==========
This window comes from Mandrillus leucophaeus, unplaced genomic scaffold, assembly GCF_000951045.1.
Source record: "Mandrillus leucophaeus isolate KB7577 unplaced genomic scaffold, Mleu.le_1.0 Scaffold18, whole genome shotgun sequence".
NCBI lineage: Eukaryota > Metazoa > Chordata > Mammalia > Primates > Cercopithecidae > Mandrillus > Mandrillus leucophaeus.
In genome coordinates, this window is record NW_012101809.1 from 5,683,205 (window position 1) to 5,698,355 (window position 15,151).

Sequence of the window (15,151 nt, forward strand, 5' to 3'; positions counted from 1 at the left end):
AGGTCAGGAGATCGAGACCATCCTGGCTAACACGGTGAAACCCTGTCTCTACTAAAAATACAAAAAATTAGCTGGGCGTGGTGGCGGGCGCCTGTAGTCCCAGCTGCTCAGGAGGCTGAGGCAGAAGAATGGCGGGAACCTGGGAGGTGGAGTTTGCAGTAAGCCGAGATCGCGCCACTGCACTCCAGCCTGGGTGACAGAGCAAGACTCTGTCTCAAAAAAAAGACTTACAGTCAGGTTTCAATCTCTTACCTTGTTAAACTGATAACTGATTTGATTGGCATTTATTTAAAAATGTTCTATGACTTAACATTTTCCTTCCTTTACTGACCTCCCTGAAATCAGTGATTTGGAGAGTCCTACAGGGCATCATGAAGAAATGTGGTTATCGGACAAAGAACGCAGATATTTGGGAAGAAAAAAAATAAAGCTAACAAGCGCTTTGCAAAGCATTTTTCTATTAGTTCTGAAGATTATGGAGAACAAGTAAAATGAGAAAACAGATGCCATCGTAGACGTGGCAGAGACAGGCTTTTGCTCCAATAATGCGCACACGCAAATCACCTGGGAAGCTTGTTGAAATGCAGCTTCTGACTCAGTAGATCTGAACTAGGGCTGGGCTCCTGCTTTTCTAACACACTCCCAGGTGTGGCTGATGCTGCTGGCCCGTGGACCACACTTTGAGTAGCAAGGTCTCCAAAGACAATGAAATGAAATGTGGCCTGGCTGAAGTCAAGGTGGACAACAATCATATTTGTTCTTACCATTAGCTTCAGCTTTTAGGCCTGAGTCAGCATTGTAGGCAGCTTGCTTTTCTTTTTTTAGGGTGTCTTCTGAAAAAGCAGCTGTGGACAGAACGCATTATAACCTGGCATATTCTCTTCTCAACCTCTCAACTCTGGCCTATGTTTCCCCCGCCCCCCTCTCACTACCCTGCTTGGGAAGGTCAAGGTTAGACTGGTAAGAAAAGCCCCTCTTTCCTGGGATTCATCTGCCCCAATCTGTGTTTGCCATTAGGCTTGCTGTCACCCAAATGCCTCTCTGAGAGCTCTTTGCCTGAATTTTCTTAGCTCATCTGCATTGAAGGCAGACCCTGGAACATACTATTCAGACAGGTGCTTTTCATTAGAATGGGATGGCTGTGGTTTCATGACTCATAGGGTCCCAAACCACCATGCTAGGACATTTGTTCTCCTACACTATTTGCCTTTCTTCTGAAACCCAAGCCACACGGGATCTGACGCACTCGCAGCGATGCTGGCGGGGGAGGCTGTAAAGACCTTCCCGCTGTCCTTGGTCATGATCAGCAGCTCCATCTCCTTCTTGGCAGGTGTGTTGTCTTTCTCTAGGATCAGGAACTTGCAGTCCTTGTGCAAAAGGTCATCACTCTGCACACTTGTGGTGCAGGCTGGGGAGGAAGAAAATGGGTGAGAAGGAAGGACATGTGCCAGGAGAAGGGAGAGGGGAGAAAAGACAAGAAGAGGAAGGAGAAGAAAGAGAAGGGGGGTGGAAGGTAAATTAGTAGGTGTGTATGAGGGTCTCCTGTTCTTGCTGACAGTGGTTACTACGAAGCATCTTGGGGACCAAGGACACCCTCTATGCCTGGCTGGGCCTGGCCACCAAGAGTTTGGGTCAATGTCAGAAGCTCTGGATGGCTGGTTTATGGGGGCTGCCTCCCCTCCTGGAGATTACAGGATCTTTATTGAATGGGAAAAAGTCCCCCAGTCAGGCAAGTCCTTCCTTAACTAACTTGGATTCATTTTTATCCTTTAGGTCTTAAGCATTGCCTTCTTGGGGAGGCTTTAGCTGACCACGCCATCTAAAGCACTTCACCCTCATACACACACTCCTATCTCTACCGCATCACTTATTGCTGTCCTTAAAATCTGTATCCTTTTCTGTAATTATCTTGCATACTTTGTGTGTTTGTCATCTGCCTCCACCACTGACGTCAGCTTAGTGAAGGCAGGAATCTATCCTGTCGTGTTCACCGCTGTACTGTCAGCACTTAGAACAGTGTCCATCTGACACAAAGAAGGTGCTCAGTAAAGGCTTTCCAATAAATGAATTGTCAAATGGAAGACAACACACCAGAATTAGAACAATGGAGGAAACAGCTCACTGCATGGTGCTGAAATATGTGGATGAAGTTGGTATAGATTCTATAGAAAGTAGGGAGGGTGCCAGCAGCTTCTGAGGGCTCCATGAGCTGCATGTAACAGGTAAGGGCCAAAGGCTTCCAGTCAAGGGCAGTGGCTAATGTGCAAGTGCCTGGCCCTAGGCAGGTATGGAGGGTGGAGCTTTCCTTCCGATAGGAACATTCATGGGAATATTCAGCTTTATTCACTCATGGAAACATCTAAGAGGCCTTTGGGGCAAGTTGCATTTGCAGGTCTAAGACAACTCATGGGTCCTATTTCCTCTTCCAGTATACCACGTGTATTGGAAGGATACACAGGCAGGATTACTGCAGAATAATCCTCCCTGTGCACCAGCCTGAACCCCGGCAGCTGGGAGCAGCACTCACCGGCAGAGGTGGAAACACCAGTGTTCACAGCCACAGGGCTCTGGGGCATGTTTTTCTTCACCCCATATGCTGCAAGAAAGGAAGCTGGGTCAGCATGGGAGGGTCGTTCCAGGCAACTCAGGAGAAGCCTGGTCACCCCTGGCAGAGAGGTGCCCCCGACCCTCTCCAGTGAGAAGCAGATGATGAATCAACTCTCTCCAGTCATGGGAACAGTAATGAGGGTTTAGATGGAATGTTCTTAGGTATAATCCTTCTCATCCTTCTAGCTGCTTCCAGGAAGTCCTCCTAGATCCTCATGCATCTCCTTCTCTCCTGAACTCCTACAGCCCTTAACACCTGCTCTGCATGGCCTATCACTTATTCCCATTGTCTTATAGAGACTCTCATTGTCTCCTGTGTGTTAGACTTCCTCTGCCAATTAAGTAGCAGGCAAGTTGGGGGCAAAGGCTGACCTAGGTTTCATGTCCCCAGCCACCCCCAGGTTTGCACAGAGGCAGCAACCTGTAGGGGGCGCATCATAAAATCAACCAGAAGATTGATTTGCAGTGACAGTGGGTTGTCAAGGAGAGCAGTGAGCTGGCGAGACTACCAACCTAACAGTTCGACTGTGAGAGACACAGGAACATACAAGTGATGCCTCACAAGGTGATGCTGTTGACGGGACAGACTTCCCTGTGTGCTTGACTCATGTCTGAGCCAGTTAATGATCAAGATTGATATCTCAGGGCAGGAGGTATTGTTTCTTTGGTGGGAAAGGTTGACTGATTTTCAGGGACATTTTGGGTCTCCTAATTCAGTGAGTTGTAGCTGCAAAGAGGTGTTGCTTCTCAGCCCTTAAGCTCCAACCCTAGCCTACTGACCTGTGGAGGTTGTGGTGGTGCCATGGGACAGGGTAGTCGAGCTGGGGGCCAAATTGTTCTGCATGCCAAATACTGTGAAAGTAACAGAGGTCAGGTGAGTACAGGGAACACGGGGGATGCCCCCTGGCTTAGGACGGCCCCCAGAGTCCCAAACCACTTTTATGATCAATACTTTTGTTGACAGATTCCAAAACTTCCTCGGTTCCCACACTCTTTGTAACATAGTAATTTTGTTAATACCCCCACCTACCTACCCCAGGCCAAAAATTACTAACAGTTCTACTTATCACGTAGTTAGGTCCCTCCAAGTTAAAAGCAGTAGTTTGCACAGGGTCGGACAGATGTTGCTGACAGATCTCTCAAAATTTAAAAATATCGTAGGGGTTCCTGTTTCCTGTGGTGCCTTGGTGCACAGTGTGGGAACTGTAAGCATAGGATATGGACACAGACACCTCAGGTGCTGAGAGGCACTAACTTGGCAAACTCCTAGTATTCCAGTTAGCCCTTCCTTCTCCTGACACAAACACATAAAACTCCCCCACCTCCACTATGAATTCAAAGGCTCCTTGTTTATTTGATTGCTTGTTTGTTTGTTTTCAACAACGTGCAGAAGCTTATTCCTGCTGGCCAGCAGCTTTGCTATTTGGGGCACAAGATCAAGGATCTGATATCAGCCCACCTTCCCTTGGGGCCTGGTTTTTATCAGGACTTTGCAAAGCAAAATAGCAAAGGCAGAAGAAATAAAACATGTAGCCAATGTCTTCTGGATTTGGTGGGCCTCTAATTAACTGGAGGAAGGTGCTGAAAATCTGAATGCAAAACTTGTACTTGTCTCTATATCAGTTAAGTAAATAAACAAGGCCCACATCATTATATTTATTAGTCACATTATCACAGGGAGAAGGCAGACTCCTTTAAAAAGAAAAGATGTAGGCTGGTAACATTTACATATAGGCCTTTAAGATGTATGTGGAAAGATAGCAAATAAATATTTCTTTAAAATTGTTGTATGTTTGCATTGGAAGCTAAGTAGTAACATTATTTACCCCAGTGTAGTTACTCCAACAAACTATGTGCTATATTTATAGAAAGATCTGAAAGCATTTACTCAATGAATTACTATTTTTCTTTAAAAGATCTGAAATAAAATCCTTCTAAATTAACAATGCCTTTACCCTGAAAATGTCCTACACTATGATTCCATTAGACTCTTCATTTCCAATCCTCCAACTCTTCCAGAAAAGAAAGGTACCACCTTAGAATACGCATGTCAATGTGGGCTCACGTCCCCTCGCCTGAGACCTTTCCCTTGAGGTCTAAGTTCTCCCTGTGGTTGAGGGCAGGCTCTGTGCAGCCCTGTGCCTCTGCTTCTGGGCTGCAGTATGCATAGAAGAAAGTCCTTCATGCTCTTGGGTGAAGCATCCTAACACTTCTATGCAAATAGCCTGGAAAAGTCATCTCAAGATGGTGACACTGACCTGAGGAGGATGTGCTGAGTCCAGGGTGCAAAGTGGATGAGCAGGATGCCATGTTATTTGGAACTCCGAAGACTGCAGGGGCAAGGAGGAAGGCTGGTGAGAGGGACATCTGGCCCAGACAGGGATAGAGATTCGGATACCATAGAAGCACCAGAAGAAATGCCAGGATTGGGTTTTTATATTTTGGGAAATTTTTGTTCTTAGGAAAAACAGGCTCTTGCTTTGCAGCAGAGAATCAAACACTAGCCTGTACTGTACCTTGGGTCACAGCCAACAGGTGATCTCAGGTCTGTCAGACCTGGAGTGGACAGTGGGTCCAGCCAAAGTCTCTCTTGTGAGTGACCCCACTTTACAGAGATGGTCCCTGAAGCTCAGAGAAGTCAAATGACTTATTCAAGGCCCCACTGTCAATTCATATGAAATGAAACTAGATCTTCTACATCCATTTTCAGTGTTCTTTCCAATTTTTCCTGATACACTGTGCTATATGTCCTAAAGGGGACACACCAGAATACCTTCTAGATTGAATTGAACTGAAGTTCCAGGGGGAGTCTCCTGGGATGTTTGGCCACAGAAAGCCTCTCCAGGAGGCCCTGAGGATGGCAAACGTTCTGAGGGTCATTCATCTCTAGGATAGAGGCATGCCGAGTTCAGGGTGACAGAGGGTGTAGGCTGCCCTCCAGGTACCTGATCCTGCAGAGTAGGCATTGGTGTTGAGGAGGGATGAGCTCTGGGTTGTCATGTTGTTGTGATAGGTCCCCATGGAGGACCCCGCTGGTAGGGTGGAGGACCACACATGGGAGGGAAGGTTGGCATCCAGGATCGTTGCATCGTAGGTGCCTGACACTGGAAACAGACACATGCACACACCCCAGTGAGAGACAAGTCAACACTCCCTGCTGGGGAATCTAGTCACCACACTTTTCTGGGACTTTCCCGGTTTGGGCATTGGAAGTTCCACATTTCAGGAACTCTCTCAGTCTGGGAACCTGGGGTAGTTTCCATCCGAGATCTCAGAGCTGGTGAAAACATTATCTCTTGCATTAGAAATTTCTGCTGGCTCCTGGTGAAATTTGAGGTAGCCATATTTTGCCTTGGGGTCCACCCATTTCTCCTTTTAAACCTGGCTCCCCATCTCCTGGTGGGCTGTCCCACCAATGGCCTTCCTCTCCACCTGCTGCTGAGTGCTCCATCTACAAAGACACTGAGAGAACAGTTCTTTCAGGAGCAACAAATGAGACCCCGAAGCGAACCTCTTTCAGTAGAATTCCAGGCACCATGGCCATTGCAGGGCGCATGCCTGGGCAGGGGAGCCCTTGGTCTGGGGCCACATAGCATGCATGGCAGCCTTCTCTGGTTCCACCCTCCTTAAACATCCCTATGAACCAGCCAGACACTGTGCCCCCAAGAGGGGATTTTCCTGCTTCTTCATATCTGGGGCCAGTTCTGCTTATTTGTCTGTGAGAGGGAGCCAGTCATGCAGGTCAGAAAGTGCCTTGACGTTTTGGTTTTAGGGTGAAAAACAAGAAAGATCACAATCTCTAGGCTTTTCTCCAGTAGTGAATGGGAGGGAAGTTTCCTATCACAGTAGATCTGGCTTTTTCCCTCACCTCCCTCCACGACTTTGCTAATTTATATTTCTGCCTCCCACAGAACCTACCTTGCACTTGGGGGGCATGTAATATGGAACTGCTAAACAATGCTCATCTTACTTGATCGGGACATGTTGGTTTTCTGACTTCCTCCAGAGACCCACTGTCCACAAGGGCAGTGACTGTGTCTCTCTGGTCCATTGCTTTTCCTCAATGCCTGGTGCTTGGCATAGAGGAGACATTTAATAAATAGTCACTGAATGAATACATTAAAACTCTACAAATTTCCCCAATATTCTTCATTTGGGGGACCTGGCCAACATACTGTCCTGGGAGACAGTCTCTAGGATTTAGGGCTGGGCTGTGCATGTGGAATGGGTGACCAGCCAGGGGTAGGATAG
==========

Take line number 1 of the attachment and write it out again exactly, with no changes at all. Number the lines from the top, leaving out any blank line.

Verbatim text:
This window comes from Mandrillus leucophaeus, unplaced genomic scaffold, assembly GCF_000951045.1.